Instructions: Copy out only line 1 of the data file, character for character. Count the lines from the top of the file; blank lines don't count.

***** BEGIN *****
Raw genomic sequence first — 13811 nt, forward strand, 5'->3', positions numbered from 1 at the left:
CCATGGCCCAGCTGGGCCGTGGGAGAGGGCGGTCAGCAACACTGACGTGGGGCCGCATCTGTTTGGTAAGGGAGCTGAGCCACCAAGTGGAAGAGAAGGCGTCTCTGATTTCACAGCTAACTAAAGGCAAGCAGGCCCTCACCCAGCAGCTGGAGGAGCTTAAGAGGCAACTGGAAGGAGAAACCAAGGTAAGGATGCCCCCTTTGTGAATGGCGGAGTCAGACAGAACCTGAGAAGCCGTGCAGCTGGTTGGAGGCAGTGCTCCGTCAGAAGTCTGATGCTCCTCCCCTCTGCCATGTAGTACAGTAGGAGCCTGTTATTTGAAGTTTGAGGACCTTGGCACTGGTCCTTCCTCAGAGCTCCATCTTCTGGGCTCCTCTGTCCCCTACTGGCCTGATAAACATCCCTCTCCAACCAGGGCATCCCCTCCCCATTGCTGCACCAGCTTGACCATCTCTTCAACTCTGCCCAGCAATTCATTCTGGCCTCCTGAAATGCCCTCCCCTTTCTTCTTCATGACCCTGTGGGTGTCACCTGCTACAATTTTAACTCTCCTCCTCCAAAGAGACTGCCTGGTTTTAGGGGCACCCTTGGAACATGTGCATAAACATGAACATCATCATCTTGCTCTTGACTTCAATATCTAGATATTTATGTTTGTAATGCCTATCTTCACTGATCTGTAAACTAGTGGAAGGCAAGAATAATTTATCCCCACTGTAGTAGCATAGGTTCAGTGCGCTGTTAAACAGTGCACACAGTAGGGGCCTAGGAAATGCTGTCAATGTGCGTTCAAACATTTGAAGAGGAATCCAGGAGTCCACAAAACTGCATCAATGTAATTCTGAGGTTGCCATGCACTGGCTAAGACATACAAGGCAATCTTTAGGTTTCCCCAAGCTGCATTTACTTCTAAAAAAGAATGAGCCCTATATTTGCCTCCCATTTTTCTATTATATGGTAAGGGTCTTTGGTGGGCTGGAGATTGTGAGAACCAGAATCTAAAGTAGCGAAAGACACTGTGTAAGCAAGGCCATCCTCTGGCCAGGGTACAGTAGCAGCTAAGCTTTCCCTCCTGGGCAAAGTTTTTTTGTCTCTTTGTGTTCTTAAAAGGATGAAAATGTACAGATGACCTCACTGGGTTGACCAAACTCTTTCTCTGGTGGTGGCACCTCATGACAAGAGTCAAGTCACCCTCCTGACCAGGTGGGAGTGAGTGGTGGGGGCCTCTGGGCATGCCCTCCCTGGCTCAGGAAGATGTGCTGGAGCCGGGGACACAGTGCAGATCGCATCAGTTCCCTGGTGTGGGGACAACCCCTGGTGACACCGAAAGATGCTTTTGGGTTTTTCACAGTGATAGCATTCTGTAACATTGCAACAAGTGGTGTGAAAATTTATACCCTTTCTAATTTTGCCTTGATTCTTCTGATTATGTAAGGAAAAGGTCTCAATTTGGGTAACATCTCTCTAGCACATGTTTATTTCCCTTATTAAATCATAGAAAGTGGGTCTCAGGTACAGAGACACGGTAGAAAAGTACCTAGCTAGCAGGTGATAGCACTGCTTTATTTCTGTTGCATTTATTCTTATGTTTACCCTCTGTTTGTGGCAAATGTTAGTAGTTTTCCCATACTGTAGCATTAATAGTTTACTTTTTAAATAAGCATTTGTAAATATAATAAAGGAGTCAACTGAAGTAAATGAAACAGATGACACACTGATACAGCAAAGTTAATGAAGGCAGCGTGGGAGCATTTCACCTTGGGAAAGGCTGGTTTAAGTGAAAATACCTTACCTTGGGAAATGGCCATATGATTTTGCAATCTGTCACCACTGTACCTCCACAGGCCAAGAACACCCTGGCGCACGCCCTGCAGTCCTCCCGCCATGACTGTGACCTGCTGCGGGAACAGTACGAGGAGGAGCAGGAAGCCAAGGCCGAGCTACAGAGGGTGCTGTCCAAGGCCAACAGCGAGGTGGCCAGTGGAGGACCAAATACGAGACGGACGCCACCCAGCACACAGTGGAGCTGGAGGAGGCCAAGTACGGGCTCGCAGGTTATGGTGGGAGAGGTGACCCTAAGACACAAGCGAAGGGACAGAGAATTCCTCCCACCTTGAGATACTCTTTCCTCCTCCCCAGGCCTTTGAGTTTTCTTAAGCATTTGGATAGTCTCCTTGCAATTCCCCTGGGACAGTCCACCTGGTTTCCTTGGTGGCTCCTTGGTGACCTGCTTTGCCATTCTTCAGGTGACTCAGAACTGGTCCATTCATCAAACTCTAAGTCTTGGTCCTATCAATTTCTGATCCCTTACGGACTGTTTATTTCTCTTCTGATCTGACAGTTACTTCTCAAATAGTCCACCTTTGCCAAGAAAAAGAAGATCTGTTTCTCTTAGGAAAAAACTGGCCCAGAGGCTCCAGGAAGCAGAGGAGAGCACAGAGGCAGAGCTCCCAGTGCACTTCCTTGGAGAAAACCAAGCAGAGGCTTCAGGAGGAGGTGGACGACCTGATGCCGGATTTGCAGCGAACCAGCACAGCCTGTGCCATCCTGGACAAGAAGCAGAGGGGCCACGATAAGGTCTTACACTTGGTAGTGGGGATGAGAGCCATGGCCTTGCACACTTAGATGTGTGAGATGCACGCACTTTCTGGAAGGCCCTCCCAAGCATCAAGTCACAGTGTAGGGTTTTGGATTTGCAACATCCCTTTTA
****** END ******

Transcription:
Raw genomic sequence first — 13811 nt, forward strand, 5'->3', positions numbered from 1 at the left: